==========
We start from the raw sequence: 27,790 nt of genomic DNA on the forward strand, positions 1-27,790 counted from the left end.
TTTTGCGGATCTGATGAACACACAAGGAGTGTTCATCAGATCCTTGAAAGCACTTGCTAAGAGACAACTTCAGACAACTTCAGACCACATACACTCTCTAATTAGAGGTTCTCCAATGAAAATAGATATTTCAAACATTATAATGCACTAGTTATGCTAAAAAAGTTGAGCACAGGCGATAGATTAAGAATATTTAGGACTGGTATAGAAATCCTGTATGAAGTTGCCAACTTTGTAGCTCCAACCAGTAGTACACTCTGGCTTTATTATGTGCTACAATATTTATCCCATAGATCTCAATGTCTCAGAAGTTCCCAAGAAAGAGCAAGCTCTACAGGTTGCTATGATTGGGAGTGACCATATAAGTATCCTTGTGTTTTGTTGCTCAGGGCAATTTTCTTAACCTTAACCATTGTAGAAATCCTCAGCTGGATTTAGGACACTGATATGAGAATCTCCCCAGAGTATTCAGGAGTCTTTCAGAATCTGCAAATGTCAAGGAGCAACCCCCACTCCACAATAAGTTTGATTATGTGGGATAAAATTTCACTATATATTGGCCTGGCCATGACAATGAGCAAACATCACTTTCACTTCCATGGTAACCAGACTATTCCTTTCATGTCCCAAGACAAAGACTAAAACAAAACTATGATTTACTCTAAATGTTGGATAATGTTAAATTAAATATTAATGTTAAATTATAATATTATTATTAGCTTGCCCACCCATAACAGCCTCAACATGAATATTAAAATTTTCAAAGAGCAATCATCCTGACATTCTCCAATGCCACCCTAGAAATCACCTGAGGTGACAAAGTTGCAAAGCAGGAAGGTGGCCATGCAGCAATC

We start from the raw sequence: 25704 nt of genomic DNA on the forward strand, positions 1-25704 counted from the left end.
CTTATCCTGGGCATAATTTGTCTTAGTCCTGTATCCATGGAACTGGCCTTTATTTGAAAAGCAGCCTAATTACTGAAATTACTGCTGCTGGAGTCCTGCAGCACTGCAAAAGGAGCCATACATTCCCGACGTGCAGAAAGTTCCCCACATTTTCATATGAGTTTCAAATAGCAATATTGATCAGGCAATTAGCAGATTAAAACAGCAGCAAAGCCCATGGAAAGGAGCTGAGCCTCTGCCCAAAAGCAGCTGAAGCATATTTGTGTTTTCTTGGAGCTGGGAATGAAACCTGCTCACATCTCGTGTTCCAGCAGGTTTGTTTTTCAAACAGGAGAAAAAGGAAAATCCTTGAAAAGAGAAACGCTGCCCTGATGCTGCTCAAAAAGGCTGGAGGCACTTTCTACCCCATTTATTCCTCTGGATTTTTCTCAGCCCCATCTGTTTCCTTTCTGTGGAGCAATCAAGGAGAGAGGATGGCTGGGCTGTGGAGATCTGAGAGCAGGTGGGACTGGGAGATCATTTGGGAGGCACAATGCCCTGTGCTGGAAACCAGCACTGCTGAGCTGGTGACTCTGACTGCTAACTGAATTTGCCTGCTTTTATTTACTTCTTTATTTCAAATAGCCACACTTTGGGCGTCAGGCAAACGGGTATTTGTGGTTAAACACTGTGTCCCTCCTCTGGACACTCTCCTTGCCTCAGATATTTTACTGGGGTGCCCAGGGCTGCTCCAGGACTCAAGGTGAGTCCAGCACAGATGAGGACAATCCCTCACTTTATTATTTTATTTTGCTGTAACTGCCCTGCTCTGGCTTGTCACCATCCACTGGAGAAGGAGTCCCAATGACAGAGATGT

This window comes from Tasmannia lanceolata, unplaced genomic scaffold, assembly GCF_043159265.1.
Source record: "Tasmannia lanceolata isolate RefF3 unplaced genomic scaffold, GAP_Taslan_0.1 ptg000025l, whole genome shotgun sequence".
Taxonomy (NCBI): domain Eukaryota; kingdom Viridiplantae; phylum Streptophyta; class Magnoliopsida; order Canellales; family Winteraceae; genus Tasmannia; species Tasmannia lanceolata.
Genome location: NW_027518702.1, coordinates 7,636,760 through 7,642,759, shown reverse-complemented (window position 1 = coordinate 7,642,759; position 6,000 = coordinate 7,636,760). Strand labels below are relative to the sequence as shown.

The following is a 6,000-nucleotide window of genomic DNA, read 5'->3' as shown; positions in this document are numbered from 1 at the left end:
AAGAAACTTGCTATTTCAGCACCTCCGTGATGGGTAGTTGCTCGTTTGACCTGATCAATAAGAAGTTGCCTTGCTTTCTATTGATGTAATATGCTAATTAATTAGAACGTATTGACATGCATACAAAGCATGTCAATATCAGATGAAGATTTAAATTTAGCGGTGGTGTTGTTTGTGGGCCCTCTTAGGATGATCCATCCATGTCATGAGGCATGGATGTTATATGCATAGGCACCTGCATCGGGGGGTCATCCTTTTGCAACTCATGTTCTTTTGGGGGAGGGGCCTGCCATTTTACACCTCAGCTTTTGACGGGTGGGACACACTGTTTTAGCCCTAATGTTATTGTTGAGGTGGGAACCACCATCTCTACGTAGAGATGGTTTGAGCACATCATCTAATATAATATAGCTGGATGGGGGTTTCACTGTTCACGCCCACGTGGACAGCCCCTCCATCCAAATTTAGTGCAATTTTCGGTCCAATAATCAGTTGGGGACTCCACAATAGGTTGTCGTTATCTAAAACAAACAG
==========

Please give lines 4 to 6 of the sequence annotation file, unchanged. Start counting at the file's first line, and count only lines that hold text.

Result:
CTTATCCTGGGCATAATTTGTCTTAGTCCTGTATCCATGGAACTGGCCTTTATTTGAAAAGCAGCCTAATTACTGAAATTACTGCTGCTGGAGTCCTGCAGCACTGCAAAAGGAGCCATACATTCCCGACGTGCAGAAAGTTCCCCACATTTTCATATGAGTTTCAAATAGCAATATTGATCAGGCAATTAGCAGATTAAAACAGCAGCAAAGCCCATGGAAAGGAGCTGAGCCTCTGCCCAAAAGCAGCTGAAGCATATTTGTGTTTTCTTGGAGCTGGGAATGAAACCTGCTCACATCTCGTGTTCCAGCAGGTTTGTTTTTCAAACAGGAGAAAAAGGAAAATCCTTGAAAAGAGAAACGCTGCCCTGATGCTGCTCAAAAAGGCTGGAGGCACTTTCTACCCCATTTATTCCTCTGGATTTTTCTCAGCCCCATCTGTTTCCTTTCTGTGGAGCAATCAAGGAGAGAGGATGGCTGGGCTGTGGAGATCTGAGAGCAGGTGGGACTGGGAGATCATTTGGGAGGCACAATGCCCTGTGCTGGAAACCAGCACTGCTGAGCTGGTGACTCTGACTGCTAACTGAATTTGCCTGCTTTTATTTACTTCTTTATTTCAAATAGCCACACTTTGGGCGTCAGGCAAACGGGTATTTGTGGTTAAACACTGTGTCCCTCCTCTGGACACTCTCCTTGCCTCAGATATTTTACTGGGGTGCCCAGGGCTGCTCCAGGACTCAAGGTGAGTCCAGCACAGATGAGGACAATCCCTCACTTTATTATTTTATTTTGCTGTAACTGCCCTGCTCTGGCTTGTCACCATCCACTGGAGAAGGAGTCCCAATGACAGAGATGT

This window comes from Tasmannia lanceolata, unplaced genomic scaffold, assembly GCF_043159265.1.
Source record: "Tasmannia lanceolata isolate RefF3 unplaced genomic scaffold, GAP_Taslan_0.1 ptg000025l, whole genome shotgun sequence".